I had an inverse experience of this sort. Way back in the 1960s, I had a night shift on the CDC 3100. (It had a magnificent 12K of 24-bit words!) It wedged. Nothing I could do made it work again. Frustrated, I began pouring curse-words into the console typewriter. Somewhere in all this foulness I must have done something right, because it began working again -- properly. The digital gods answered my prayer.
They really shouldn't stick grad students with the night shift, but I came out okay that time.
The problem with Jupiter's larger moons? First, they have their own gravity wells. Second, they are well within Jupiter's gravity well. Third, they are much further away than Mars. It'd take a lot of delta-V to get whatever you were mining to any Terrestrial point-of-sale. The moon and Mars are less habitable than Antarctica, but we do have bases in Antarctica. And you'd need a lot less delta-V to get to the asteroid belt from these smaller worlds. So have robots doing the grunt work -- but it might be wise to have humans there to repair the robots. Both Mars and the moon seem to have enough water to mine for fuel.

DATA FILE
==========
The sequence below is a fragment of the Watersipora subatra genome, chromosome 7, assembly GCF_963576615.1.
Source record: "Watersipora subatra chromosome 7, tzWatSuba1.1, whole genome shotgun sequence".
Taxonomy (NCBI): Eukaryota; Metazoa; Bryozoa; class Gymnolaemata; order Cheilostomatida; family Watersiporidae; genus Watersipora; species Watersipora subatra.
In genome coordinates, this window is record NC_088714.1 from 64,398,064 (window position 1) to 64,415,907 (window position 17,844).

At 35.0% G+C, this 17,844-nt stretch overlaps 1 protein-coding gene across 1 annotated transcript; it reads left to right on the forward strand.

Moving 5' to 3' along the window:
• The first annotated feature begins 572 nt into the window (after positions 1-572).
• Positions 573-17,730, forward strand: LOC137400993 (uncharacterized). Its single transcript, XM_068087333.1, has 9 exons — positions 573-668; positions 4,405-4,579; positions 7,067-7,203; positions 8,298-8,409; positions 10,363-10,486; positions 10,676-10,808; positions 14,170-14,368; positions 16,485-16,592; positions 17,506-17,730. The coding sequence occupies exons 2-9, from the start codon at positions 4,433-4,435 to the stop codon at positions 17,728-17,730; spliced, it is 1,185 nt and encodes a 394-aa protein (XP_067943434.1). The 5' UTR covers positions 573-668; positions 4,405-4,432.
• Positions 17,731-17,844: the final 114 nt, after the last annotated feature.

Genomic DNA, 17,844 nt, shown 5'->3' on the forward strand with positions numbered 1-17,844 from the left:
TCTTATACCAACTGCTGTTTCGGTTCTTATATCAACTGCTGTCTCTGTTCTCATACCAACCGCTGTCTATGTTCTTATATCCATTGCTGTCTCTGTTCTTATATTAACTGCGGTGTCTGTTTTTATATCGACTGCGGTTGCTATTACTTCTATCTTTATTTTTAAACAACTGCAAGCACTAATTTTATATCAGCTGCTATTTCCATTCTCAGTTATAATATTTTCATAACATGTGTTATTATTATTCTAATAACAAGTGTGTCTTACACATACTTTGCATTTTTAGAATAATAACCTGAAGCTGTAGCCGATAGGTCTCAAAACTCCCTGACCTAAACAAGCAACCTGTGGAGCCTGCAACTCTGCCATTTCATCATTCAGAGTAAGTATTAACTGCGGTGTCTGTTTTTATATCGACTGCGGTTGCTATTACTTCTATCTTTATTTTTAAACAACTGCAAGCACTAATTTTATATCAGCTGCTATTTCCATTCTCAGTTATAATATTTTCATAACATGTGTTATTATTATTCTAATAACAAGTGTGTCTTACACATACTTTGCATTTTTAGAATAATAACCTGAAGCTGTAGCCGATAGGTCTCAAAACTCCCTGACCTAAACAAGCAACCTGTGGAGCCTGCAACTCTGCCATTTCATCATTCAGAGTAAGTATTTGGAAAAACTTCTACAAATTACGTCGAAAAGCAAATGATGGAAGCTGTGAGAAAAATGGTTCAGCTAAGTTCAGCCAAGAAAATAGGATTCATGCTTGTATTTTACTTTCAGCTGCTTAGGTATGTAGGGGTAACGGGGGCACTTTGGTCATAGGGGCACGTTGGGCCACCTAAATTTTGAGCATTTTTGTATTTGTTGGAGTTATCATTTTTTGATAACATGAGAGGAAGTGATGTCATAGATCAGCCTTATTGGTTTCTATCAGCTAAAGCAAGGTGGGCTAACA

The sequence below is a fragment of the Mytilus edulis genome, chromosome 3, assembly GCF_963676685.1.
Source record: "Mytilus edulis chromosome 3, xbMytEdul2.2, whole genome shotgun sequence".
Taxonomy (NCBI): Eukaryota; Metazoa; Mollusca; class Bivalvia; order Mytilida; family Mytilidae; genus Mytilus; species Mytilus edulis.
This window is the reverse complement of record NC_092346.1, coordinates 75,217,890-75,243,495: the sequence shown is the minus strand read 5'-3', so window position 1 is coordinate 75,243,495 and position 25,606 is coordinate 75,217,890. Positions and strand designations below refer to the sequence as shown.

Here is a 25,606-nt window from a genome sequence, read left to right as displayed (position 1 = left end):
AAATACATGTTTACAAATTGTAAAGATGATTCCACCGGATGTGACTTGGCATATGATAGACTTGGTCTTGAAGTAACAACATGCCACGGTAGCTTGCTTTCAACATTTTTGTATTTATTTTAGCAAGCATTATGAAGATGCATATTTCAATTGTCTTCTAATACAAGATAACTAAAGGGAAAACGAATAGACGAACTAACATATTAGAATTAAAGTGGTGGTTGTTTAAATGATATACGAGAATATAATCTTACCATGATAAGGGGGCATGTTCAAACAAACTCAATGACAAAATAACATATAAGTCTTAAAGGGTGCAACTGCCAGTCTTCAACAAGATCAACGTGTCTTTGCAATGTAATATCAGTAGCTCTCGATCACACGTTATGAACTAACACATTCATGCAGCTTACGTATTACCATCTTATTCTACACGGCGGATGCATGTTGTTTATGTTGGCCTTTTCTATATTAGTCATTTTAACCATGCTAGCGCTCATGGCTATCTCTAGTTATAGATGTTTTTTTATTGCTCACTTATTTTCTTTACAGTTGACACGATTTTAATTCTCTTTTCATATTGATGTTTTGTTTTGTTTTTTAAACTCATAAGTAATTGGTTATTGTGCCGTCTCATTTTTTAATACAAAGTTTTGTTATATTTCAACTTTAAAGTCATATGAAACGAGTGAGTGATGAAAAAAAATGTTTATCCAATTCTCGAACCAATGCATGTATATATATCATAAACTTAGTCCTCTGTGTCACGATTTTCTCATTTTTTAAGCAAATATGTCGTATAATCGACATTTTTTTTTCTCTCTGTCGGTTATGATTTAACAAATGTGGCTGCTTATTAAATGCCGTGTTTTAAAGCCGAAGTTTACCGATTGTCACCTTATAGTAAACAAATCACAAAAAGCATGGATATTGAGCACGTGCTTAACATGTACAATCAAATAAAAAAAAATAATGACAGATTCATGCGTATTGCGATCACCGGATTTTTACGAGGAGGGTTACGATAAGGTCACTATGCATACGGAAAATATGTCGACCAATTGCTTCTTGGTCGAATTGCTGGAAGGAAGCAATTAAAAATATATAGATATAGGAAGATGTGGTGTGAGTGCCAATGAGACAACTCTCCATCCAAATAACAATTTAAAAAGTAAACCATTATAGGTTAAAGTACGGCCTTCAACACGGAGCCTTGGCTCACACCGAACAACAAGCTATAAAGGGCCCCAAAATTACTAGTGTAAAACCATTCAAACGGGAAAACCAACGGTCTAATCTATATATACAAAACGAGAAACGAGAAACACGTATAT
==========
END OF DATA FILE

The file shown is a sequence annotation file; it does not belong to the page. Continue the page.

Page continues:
Besides, there are research opportunities. The far side of the moon has good radio silence, and lots of the time, no light pollution whatever. Mars is further out, so it'd be useful for VLBI and parallax studies. And liveable or not, they have raw materials to support the studies.
I don't think you DID read Bambi's comment right, though Bambi could have presented the comments more effectively. The argument was that men and women do not have the same capabilities; the mistake was in using examples involving superior male performance. I don't think anybody feels women would make better weightlifters -- but in my experience, women make better psychologists and doctors. Your mileage may vary, but I doubt it would vary enough that you would assemble a 50/50 Olympics weightlifting team.